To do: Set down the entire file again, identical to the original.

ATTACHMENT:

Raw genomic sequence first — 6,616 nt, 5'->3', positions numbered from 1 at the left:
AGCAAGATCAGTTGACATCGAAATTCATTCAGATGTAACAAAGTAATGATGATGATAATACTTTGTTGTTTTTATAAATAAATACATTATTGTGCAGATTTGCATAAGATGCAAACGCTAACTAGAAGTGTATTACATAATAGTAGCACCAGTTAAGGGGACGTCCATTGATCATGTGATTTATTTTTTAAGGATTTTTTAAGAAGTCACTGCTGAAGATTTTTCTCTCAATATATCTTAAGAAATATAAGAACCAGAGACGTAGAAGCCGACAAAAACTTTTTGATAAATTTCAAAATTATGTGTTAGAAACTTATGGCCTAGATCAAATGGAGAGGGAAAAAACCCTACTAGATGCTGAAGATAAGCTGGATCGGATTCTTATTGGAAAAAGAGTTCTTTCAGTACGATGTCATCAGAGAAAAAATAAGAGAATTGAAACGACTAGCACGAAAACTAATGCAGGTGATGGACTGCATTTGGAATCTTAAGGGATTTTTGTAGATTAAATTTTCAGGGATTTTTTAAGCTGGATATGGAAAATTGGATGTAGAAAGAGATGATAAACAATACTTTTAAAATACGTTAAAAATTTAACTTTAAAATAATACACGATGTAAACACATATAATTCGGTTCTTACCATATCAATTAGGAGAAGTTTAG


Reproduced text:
Raw genomic sequence first — 6,616 nt, 5'->3', positions numbered from 1 at the left:
AGCAAGATCAGTTGACATCGAAATTCATTCAGATGTAACAAAGTAATGATGATGATAATACTTTGTTGTTTTTATAAATAAATACATTATTGTGCAGATTTGCATAAGATGCAAACGCTAACTAGAAGTGTATTACATAATAGTAGCACCAGTTAAGGGGACGTCCATTGATCATGTGATTTATTTTTTAAGGATTTTTTAAGAAGTCACTGCTGAAGATTTTTCTCTCAATATATCTTAAGAAATATAAGAACCAGAGACGTAGAAGCCGACAAAAACTTTTTGATAAATTTCAAAATTATGTGTTAGAAACTTATGGCCTAGATCAAATGGAGAGGGAAAAAACCCTACTAGATGCTGAAGATAAGCTGGATCGGATTCTTATTGGAAAAAGAGTTCTTTCAGTACGATGTCATCAGAGAAAAAATAAGAGAATTGAAACGACTAGCACGAAAACTAATGCAGGTGATGGACTGCATTTGGAATCTTAAGGGATTTTTGTAGATTAAATTTTCAGGGATTTTTTAAGCTGGATATGGAAAATTGGATGTAGAAAGAGATGATAAACAATACTTTTAAAATACGTTAAAAATTTAACTTTAAAATAATACACGATGTAAACACATATAATTCGGTTCTTACCATATCAATTAGGAGAAGTTTAG